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Leyden was born at Denholm on the River Teviot, not far from Hawick. His father, a shepherd, had contrived to send him to Edinburgh University to study for the ministry. Leyden was a diligent but somewhat haphazard student, apparently reading everything except theology, for which he seems to have had no taste. Though he completed his divinity course, and in 1798 was licensed to preach from the presbytery of St Andrews, it soon became clear that the pulpit was not his vocation.
In 1794, Leyden formed an acquaintance with Dr Robert Anderson, editor of The British Poets, and of The Literary Magazine. It was Anderson who later introduced him to Dr Alexander Murray, and Murray, probably, who led him to the study of Eastern languages. They became warm friends and generous rivals, though Leyden excelled, perhaps, in the rapid acquisition of new tongues and acquaintance with their literature, while Murray was the more scientific philologist.
Through Anderson also he came to know Richard Heber, by whom he came to the notice of Sir Walter Scott, who was then collecting materials for his Minstrelsy of the Scottish Border (1802). Leyden was admirably fitted for helping in this kind of work, for he was a borderer himself, and an enthusiastic lover of old ballads and folklore. Scott tells how, on one occasion, Leyden walked 40 miles to get the last two verses of a ballad, and returned at midnight, singing it all the way with his loud, harsh voice, to the wonder and consternation of the poet and his household.
Other work on Scottish customs includes the editing of the 16th-century tract The Complaynt of Scotland, adding an essay exploring Scottish folk music and customs, printing a volume of Scottish descriptive poems, and nearly finishing his Scenes of Infancy, a diffuse poem based on border scenes and traditions. Leyden meanwhile compiled a work on the Discoveries and Settlements of Europeans in Northern and Western Africa, suggested by Mungo Park's travels, He also made some translations from Persian and Arabic poetry.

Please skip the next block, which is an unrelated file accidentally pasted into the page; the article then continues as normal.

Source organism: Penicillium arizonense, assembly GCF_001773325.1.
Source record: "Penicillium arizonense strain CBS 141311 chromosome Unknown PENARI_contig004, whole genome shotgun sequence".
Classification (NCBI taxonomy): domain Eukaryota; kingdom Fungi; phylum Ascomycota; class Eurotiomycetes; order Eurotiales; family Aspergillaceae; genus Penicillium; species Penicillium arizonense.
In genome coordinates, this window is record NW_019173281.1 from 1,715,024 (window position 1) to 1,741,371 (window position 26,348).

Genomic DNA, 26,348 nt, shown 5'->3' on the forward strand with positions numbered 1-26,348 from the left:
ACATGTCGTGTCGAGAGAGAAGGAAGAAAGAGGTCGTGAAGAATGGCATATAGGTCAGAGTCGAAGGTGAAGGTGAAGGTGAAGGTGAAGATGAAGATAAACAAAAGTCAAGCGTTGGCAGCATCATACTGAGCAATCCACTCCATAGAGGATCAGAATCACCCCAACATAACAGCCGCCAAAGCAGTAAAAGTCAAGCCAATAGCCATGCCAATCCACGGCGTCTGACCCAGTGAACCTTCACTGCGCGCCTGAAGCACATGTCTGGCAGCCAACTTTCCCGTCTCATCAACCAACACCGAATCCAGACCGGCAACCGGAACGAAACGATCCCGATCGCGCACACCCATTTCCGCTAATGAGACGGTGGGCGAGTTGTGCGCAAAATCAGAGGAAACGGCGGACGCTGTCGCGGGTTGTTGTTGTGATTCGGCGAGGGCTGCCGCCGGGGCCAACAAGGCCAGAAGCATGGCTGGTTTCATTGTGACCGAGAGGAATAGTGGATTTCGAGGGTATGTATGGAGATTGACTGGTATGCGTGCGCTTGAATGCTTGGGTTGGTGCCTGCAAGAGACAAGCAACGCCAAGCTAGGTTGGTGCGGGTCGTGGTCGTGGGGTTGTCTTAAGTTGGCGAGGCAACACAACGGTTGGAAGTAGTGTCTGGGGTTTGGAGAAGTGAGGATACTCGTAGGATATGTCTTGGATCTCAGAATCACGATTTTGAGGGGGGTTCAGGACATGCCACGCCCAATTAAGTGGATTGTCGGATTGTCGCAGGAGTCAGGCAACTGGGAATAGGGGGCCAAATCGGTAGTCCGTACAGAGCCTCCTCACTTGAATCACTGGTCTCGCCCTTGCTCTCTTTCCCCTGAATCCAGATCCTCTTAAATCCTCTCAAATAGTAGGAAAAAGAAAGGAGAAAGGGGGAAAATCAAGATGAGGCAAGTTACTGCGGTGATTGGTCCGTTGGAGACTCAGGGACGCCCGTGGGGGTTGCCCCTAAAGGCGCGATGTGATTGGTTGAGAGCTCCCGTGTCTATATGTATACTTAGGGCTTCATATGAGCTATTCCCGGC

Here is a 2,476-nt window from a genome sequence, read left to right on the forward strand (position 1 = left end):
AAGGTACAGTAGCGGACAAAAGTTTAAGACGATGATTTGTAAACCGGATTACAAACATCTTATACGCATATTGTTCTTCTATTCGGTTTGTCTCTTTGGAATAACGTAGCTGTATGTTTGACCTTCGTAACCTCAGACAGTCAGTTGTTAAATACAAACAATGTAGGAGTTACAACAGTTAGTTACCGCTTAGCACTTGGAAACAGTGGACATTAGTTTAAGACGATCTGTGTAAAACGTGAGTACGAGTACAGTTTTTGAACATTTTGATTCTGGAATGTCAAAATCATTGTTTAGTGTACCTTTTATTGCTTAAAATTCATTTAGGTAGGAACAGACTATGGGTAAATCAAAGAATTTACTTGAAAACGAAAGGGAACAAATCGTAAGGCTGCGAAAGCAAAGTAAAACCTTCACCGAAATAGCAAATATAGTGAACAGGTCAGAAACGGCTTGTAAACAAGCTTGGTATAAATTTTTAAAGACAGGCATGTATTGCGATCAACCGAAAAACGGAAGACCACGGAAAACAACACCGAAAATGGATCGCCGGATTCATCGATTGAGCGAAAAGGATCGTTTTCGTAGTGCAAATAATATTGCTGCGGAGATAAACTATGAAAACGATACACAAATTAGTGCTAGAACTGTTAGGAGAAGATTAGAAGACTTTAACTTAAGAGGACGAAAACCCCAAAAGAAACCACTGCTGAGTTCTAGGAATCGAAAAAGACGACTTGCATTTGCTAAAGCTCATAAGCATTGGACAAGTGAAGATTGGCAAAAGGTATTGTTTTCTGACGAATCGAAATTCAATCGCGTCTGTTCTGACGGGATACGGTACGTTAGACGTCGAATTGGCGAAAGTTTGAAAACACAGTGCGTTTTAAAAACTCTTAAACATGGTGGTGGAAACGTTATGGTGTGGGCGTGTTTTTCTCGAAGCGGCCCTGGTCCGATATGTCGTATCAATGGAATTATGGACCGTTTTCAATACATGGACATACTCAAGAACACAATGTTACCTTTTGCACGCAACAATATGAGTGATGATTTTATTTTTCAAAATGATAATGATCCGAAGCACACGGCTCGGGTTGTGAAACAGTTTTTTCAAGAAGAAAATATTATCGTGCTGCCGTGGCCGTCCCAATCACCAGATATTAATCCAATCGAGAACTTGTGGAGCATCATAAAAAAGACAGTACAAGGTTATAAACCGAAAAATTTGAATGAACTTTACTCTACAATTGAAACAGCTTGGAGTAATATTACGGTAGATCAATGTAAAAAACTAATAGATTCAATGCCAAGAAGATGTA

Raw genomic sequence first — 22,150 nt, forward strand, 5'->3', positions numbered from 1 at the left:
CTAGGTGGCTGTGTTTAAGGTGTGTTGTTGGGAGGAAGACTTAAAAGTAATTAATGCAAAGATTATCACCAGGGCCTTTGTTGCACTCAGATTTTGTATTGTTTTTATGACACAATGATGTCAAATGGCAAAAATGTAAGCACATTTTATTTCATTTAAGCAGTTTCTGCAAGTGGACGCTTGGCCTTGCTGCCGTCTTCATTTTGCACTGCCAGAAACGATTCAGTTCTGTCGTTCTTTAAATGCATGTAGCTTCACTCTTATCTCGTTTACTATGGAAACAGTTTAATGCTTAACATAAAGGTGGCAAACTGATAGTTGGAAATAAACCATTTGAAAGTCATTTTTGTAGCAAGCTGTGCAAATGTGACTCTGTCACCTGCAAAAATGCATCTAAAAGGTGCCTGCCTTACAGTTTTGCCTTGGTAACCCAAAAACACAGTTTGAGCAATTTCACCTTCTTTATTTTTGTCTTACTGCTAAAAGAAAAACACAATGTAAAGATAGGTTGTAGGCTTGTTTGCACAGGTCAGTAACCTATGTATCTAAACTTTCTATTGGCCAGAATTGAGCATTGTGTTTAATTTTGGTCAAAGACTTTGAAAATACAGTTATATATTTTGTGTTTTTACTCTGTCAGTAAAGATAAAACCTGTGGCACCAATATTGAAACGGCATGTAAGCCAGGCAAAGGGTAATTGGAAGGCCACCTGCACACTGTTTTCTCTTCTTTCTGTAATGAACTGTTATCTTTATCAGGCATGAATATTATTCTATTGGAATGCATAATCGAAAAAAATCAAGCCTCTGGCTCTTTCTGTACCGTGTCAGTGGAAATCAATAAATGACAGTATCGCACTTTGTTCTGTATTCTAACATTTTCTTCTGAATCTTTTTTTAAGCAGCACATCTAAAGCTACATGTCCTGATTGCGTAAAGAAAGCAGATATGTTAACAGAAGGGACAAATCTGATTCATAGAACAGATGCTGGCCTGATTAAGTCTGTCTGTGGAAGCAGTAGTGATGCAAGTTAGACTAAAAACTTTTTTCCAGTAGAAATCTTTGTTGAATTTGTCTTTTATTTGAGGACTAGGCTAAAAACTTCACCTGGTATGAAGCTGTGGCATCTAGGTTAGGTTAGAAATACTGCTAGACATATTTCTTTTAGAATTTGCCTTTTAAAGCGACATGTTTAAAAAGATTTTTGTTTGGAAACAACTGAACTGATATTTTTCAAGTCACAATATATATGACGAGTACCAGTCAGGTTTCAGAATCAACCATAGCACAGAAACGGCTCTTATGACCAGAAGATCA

At last his friends got him an appointment in India on the medical staff, for which he qualified by a year's hard work. In 1803, he sailed for Madras, and took his place in the general hospital there. He was promoted to be naturalist to the commissioners going to survey Mysore, and in 1807, his knowledge of the languages of India procured him an appointment as professor of Hindustani at Calcutta; this he soon after resigned for a judgeship, and that again to be a commissioner in the court of requests in 1805, a post which required a familiarity with several Eastern languages.
In 1811, Leyden joined Lord Minto in the expedition to Java. Having entered a library which was said to contain many Eastern manuscripts, without having the place aired, he was seized with Batavian fever (possibly malaria or dengue) and died, after three days' illness, on 28 August 1811. He was buried on the island, underneath a small firefly colony, which remains as his tombstone to this day.
Dr Leyden also has importance for the Punjab and the Sikh community. Recently surfaced manuscripts in the British Library shows Dr Leyden translated Punjabi works into English. These have been commented on and discussed by Sikh Historian Gurinder Singh Mann from Leicester UK. The Panjab Cultural Association released the website www.drleyden.co.uk and a booklet regarding the project in November 2011.
The manuscript of Leyden's Journal of a Tour in the Highlands and Western Islands of Scotland in 1800 was published posthumously in 1903. It was edited, with a comprehensive bibliography of Leyden's works and manuscripts, by the antiquary James Sinton.
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